BroadVision is introducing a new version of its Clearvale product that
makes it possible for businesses to set up a social network for their
employees and customers. The platform brings together communications
tools such as instant messaging (IM), e-mail and voice, but also allows a
company to develop additional services to sell to those customers.
BroadVision's Clearvale platform allows companies to build their own networks among employees and customers, just as Facebook enables its 500 million subscribers to each build their own networks of friends, family and colleagues, said Giovanni Rodriguez, BroadVision's chief marketing officer.
Version 2.0 of Clearvale, introduced Tuesday at an enterprise collaboration conference in Santa Clara, Calif., replaces version 1.0, which was introduced last May. Clearvale creates a portal at which an enterprise's different communications feeds -- e-mail, IM, updates on its social network and even Twitter feeds -- can be viewed in one place. This feature is called "My Streams," Rodriguez said. Besides aggregating the content, Clearvale also filters this multitude of data streams, sorting it by priority, for instance.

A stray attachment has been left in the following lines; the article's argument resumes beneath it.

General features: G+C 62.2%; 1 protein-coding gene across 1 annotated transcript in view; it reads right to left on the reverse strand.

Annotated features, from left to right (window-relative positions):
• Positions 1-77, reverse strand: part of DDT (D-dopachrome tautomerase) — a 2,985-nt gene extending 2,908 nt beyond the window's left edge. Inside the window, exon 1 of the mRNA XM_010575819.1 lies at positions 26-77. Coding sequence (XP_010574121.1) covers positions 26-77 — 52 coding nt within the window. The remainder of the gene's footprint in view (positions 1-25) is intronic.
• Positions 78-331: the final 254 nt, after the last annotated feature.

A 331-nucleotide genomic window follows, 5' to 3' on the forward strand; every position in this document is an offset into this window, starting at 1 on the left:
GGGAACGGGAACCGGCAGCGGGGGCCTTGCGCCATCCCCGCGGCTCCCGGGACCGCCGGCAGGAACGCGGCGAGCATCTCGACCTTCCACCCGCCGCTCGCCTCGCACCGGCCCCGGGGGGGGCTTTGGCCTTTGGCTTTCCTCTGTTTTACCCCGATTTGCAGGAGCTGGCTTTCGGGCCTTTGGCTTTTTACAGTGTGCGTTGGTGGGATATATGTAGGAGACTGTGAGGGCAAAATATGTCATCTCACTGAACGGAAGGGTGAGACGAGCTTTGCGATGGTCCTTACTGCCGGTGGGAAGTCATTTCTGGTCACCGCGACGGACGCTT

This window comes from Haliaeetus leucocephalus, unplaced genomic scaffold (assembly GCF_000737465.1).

As such, it's comparable to unified communications systems for enterprises already offered by companies such as Microsoft, he acknowledged. In addition, companies can create additional services to provide free or sell to their customers, which BroadVision calls "Clearvale Paasport," because it's essentially a platform-as-a-service (PaaS) offering. "The social environment becomes the layer upon which you can sell services," Rodriguez said.
Softbank Telecom, the giant Japanese telecommunications concern, is an early customer of BroadVision Clearvale and is expected to roll out commercial services to deliver to customers on top of its corporate social network -- such as e-mail, other productivity apps, customer relationship management (CRM) or enterprise resource planning (ERP) -- sometime in the first quarter of 2011.